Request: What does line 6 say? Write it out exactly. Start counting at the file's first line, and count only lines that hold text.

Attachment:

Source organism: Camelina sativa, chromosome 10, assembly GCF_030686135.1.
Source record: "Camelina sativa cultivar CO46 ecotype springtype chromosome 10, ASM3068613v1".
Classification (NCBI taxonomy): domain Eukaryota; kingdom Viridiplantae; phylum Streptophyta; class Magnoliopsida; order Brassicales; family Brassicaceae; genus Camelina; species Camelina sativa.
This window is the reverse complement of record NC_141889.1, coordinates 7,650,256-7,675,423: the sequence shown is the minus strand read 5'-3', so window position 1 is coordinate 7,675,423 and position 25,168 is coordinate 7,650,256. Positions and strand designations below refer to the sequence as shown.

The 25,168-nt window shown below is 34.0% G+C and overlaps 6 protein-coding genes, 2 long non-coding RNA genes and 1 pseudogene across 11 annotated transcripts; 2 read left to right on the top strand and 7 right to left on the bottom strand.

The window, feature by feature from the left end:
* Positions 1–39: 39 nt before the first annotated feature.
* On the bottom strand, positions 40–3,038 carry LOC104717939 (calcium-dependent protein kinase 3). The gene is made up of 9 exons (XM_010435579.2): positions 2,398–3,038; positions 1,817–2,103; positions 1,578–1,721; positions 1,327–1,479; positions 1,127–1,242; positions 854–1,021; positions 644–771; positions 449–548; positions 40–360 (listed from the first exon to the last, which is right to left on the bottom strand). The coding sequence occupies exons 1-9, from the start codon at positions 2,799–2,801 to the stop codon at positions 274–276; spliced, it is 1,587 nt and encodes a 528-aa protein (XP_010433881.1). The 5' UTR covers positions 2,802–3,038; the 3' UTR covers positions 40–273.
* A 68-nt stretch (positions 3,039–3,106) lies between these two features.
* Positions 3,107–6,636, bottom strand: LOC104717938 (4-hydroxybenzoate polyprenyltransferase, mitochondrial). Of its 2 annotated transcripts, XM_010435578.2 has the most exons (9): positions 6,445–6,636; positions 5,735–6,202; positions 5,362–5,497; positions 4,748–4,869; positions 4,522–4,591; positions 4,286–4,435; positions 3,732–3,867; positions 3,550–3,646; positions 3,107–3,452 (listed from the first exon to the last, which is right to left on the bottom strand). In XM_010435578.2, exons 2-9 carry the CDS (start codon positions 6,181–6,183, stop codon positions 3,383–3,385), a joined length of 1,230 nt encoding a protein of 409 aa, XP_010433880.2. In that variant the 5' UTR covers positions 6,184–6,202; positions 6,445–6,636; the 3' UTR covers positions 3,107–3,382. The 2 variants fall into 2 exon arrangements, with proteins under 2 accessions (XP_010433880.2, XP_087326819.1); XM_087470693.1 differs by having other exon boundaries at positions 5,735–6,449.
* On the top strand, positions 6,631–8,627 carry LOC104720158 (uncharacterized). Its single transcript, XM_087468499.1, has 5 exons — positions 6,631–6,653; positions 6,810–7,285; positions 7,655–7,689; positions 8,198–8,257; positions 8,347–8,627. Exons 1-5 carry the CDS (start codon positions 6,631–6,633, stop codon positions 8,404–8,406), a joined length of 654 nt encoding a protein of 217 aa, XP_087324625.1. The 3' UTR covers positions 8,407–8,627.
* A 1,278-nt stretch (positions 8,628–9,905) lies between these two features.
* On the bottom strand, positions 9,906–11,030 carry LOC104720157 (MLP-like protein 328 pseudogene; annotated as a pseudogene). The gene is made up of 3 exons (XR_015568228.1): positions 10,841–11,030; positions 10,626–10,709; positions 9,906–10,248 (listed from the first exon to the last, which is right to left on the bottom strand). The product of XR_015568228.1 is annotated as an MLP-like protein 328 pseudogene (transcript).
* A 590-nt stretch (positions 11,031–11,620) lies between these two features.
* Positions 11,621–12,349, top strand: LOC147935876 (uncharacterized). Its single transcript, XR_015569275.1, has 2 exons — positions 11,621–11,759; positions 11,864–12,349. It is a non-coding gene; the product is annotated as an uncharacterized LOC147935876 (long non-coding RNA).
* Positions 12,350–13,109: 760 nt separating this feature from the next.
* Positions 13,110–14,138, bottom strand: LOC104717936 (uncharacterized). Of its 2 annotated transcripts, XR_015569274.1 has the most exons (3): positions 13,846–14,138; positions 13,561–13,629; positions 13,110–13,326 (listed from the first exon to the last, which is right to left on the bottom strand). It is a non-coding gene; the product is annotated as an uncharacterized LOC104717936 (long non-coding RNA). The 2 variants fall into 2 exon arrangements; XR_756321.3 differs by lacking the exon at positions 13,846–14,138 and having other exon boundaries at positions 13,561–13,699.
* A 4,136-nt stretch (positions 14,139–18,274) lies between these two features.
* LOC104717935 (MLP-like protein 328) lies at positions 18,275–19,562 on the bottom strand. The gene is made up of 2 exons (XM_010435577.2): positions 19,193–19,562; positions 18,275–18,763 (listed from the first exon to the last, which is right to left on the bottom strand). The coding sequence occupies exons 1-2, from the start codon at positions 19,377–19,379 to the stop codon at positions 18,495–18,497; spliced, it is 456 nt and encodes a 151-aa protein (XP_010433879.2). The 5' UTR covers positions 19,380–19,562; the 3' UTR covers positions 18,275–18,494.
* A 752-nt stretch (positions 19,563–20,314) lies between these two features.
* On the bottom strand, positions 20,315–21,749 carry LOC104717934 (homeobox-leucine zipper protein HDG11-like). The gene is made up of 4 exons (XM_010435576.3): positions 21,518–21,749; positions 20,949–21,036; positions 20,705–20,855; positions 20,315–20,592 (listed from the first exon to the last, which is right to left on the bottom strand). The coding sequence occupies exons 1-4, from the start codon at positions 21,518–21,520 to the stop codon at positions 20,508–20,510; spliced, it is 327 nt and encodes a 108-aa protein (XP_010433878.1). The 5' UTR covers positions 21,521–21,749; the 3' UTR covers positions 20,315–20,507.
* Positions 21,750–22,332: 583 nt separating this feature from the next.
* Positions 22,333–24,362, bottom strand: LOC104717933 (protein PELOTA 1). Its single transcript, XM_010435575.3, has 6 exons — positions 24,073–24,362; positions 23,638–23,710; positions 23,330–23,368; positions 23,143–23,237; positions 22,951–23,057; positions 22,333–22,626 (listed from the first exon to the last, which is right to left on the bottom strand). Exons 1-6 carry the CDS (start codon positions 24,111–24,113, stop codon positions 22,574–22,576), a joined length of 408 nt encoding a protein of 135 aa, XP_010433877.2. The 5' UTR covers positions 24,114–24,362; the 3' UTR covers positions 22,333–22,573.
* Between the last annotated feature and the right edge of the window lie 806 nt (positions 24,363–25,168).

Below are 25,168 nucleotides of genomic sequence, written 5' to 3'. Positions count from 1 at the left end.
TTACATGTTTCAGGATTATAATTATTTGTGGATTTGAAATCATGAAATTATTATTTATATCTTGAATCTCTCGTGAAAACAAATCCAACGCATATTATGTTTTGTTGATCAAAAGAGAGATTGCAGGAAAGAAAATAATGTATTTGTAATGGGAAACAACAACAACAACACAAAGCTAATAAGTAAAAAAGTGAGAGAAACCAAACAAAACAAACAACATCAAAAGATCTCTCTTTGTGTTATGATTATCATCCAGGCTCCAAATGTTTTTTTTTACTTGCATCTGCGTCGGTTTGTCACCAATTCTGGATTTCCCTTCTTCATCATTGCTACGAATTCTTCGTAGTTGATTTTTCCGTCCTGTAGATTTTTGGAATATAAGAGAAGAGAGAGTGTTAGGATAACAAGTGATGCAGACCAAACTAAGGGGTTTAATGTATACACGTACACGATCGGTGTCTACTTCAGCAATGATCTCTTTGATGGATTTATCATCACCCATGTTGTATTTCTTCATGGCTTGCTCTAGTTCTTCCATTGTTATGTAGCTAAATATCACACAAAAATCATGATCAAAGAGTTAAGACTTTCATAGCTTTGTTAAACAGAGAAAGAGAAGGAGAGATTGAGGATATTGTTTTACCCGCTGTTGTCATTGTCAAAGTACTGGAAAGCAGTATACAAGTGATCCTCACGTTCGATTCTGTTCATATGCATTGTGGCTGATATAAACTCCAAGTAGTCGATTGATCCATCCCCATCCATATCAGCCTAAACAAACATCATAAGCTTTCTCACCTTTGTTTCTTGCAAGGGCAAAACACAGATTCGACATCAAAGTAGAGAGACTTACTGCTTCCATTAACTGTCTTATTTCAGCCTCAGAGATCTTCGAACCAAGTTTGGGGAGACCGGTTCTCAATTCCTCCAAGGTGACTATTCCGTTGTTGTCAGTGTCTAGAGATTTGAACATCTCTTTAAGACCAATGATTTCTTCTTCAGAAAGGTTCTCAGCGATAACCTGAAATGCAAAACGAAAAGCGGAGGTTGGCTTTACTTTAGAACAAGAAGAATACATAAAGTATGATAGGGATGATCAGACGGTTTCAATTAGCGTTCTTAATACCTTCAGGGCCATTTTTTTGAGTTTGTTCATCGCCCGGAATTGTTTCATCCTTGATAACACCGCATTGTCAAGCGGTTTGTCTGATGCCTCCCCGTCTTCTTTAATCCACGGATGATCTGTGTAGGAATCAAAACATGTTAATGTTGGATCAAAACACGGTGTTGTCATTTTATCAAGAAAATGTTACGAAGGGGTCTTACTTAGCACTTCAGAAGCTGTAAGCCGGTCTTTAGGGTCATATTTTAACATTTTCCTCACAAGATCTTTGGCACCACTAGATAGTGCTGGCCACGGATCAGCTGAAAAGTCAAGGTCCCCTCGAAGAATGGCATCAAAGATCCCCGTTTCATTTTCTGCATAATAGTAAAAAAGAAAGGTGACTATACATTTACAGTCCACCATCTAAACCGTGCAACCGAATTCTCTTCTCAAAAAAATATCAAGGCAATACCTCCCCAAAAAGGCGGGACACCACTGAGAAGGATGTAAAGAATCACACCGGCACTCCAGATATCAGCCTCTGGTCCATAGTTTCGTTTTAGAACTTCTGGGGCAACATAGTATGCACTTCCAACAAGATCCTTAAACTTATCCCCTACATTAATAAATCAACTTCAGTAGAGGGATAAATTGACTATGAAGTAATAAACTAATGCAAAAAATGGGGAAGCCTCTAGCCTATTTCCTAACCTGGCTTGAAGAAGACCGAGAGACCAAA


The window, feature by feature from the left end: